And she said unto him, Give me a blessing: for you have given me the south land; give me also springs of water. And Caleb gave her the upper springs and the lower springs.
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Gregory The Dialogist
There are two main types of compunction, however. The penitent thirsting for God feels the compunction of fear at first; later on, he experiences the compunction of love. When he considers his sins, he is overcome with weeping because he fears eternal punishment. Then when this fear subsides through prolonged sorrow and penance, a feeling of security emerges from an assurance of forgiveness, and the soul begins to burn with a love for heavenly joys. Now the same person, who wept out of fear of punishment, sheds abundant tears because his entrance to the kingdom of heaven is being delayed. Once we envision the choirs of angels and fix our gaze on the company of the saints and the majesty of an endless vision of God, the thought of having no part in these joys makes us weep more bitterly than the fear of hell and the prospect of eternal misery did before. Thus the compunction of fear, when perfect, leads the soul to the compunction of love.
This is beautifully symbolized in one of the historical books of the Bible. There we read that Achsah, the daughter of Caleb, sighed as she sat upon her beast of burden. “And Caleb asked her. ‘What is troubling you?’ She answered, ‘Give me an additional gift! Since you have assigned to me land in the Negeb, give me also pools of water.’ So he gave her the upper and the lower pools.”
We say that Achsah sat on an ass because her soul presided over the irrational movements of her flesh. Just as she begged her father with a sigh for pools of water, so must we with deep groans obtain from our Creator the grace of tears. There are some who have received the gift of speaking out openly for justice, of defending the oppressed, of sharing their possessions with the needy, of professing their faith ardently, who still do not have the grace of tears. These we may say received “land in the Negeb,” that is, “southern and dry land,” but are completely lacking in “pools of water.” It is of utmost importance, however, that those who are zealous for good works and devote much time to performing them should also weep over their past sins, either through fear of eternal punishment or through longing for God’s kingdom.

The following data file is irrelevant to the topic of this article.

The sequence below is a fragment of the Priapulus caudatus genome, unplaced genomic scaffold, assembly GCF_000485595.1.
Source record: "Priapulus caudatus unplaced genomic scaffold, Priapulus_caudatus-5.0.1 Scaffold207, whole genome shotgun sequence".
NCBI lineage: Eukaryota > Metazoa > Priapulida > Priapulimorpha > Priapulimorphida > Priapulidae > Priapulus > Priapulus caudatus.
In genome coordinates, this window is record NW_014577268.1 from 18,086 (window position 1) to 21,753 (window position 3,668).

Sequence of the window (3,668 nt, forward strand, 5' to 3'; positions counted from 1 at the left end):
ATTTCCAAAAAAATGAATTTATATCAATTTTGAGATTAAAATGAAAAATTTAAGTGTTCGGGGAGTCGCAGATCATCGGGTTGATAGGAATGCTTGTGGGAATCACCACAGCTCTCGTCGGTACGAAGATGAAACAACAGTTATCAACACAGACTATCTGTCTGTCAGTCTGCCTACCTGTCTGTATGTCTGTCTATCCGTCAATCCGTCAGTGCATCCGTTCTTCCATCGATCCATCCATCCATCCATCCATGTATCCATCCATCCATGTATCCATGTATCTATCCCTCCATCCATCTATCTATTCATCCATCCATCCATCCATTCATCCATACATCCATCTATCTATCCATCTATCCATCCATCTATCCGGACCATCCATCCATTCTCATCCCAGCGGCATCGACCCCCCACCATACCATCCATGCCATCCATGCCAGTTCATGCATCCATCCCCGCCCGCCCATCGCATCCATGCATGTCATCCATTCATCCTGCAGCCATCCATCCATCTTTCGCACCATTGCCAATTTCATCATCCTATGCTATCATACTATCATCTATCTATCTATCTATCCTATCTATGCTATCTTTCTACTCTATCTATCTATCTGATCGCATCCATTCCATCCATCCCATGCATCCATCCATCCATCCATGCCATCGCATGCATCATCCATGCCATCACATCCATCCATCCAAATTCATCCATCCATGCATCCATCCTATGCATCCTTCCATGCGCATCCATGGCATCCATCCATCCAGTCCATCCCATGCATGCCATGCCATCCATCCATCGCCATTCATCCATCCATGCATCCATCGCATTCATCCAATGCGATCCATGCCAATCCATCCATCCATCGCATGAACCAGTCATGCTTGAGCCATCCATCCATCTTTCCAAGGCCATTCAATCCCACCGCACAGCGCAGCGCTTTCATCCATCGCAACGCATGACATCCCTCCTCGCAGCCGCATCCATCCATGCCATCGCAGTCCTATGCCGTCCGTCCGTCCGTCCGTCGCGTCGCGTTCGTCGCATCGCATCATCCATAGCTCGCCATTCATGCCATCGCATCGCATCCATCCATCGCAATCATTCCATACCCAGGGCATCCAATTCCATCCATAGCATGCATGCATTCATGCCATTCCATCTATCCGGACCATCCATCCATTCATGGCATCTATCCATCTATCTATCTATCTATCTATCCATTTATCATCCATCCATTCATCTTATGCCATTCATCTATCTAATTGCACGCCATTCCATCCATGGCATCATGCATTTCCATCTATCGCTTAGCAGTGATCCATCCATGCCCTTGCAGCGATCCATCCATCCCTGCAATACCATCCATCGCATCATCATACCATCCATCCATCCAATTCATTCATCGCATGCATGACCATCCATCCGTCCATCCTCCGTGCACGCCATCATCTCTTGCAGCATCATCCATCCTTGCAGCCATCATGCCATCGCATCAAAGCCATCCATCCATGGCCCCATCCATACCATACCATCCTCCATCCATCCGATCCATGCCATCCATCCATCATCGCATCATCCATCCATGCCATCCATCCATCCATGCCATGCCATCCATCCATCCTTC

Caleb gave Achsah the upper and lower pools. These correspond to the two kinds of compunction. The soul receives the upper pools when it weeps because of its longing for heaven; it receives the lower pools when the fear of hell causes it to break forth in tears. Actually, the lower pools are given first; then, only, the upper. Yet, since the compunction of love is greater in dignity, the upper pools were necessarily mentioned first and then the lower. - "Dialogue 3.34"